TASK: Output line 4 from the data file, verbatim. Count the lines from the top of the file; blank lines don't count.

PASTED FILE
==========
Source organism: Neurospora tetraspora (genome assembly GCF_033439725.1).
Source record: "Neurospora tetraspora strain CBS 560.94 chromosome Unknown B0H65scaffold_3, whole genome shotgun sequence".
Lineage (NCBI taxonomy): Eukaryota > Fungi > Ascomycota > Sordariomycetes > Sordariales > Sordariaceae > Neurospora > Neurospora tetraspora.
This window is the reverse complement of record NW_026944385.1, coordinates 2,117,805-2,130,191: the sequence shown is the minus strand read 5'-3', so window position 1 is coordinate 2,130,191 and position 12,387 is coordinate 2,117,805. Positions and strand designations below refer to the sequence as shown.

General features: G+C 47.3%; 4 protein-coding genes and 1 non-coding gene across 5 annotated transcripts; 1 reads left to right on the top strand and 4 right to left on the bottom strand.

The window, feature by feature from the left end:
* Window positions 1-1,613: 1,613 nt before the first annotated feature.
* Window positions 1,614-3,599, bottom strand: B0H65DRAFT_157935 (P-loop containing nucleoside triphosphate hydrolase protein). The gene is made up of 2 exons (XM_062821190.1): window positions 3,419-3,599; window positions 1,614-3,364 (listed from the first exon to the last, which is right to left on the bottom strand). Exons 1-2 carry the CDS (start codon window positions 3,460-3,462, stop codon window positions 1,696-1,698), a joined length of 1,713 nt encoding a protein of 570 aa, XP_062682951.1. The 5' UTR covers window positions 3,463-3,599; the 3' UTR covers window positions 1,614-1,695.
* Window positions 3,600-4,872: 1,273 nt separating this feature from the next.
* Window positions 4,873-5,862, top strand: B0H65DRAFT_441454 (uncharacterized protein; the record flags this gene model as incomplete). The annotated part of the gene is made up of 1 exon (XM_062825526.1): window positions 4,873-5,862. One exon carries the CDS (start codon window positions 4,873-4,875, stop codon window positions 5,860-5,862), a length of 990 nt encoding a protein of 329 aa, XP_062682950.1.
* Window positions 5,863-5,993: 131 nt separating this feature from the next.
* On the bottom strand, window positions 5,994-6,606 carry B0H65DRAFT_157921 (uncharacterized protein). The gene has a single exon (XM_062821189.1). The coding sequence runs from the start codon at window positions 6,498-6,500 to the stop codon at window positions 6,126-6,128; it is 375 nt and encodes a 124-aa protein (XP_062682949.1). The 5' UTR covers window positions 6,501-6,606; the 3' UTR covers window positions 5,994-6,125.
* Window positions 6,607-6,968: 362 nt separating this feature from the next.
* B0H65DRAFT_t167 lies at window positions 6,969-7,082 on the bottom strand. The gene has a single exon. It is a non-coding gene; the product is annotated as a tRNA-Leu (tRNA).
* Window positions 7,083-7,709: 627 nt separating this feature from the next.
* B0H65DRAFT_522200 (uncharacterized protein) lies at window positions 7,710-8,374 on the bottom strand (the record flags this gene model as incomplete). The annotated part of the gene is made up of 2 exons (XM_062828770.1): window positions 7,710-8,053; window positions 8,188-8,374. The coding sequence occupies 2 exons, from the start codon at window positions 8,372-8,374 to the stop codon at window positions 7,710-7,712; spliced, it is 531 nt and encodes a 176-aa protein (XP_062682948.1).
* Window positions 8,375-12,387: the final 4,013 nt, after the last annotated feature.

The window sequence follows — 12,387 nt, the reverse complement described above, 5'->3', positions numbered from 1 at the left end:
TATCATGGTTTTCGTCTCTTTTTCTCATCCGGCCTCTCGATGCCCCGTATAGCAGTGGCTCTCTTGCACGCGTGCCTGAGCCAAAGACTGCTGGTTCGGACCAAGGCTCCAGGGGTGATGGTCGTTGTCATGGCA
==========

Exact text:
This window is the reverse complement of record NW_026944385.1, coordinates 2,117,805-2,130,191: the sequence shown is the minus strand read 5'-3', so window position 1 is coordinate 2,130,191 and position 12,387 is coordinate 2,117,805. Positions and strand designations below refer to the sequence as shown.